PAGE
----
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You're 70? Have the cheesecake

January 28, 2010 |  6:00 am

Lose some pounds, get rid of that belly fat, maintain a healthy weight — the messages for people of all ages are loud and clear.

Jv6nn2nc But a new study finds that older people may be exempt from those commands. It found that men and women ages 70 to 75 had a lower mortality rate if they were overweight than if they were normal weight.

Australian researchers looked at data from two population-based longitudinal studies and concentrated on a subgroup of 9,240 men and women who were ages 70 to 75 at the beginning of the study. They were followed for 10 years or until they died, and body mass index was used to determine if the participants were underweight, normal weight, overweight or obese.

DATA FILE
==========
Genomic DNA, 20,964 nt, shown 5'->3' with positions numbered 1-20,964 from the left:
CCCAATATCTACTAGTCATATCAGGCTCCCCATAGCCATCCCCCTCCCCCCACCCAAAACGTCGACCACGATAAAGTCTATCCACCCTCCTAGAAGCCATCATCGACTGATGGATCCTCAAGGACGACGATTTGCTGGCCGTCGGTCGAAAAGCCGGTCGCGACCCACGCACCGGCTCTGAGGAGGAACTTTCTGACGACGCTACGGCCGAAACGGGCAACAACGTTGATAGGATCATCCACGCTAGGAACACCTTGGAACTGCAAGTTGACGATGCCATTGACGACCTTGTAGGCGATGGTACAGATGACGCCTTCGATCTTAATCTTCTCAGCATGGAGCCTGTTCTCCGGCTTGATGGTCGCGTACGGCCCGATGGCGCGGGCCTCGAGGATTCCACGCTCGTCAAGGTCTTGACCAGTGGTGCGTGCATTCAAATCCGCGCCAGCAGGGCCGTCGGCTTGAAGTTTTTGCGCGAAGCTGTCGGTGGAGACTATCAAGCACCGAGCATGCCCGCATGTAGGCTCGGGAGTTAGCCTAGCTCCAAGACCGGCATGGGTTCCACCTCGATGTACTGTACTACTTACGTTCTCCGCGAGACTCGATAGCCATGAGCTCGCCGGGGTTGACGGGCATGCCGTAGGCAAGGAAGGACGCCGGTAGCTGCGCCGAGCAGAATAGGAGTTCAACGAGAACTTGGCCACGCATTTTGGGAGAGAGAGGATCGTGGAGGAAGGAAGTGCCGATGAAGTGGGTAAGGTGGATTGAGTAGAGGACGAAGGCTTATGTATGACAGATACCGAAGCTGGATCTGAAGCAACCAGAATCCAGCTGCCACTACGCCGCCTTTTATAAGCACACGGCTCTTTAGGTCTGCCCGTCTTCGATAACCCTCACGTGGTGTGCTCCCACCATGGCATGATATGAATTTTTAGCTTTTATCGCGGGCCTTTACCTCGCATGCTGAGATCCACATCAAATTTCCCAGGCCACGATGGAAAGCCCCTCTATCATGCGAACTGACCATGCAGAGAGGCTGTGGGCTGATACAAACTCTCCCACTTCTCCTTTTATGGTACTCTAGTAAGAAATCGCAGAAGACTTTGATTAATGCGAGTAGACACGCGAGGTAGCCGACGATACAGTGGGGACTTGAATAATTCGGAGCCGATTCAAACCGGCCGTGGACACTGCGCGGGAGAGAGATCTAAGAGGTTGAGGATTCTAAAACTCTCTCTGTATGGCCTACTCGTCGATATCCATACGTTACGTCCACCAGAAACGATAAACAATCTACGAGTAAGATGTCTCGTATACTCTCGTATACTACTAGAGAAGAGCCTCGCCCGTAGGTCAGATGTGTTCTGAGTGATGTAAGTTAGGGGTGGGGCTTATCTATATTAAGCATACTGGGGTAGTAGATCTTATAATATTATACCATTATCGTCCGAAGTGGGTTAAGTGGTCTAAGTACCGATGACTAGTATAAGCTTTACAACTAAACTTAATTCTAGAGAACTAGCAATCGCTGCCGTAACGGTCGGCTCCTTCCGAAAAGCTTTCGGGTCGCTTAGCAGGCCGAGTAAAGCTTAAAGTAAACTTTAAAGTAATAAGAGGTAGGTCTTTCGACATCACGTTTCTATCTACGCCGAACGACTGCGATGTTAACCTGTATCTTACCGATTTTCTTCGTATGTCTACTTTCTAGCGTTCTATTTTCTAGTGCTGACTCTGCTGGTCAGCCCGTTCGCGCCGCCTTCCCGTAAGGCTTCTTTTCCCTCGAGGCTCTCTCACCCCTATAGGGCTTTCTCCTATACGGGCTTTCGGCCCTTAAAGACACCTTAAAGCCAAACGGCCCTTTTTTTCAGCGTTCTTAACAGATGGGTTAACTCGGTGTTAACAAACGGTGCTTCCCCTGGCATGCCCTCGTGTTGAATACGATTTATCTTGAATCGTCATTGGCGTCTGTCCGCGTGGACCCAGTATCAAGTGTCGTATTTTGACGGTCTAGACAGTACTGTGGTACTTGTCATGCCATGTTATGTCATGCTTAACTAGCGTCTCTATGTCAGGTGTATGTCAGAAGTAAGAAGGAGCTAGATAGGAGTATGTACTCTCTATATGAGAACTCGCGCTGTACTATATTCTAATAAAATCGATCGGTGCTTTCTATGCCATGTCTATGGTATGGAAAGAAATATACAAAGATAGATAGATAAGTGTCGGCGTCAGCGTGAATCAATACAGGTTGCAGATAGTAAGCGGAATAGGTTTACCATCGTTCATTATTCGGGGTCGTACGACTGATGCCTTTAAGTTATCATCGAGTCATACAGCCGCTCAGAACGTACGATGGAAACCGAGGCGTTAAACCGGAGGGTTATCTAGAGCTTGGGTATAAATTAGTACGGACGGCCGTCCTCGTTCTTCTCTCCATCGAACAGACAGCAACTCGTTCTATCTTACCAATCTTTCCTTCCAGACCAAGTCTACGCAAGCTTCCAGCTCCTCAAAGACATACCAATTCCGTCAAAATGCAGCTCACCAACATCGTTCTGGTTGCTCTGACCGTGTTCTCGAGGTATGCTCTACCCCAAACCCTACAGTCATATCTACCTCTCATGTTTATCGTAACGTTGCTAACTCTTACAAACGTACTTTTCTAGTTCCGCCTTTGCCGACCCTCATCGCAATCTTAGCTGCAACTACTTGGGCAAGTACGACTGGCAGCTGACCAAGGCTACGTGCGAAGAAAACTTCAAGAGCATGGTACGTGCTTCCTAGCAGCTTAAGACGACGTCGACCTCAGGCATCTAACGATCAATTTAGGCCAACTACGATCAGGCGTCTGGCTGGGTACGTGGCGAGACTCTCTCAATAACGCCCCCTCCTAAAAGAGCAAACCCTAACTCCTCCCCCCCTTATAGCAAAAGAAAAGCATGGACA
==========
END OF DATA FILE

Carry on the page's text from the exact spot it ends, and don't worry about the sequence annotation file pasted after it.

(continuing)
For both men and women, those who were overweight according to their BMI had the lowest risk of mortality. When they were divided into healthy or non-healthy groups, the results were virtually the same. Another discovery was made: Being sedentary increased the risk of mortality in men by 28%, and it doubled the risk for women.

People who were underweight had a higher death risk than those who were normal weight, and the obese had about the same mortality rate as men and women who were normal weight.

"These results add evidence to the claims that the [World Health Organization] BMI thresholds for overweight and obese are overly restrictive for older people," said lead author Leon Flicker of the University of Western Australia in a news release. "It may be timely to review the BMI classification for older adults."

As for why being overweight might extend life, the researchers referenced a meta-analysis that showed that those with existing coronary artery disease, being overweight or obese was linked to better survival rates, perhaps because the extra weight also provided metabolic and nutrition stores for people who are older and ill. They also speculate that as people grow older there may be a weaker link between being overweight and a lower risk of death.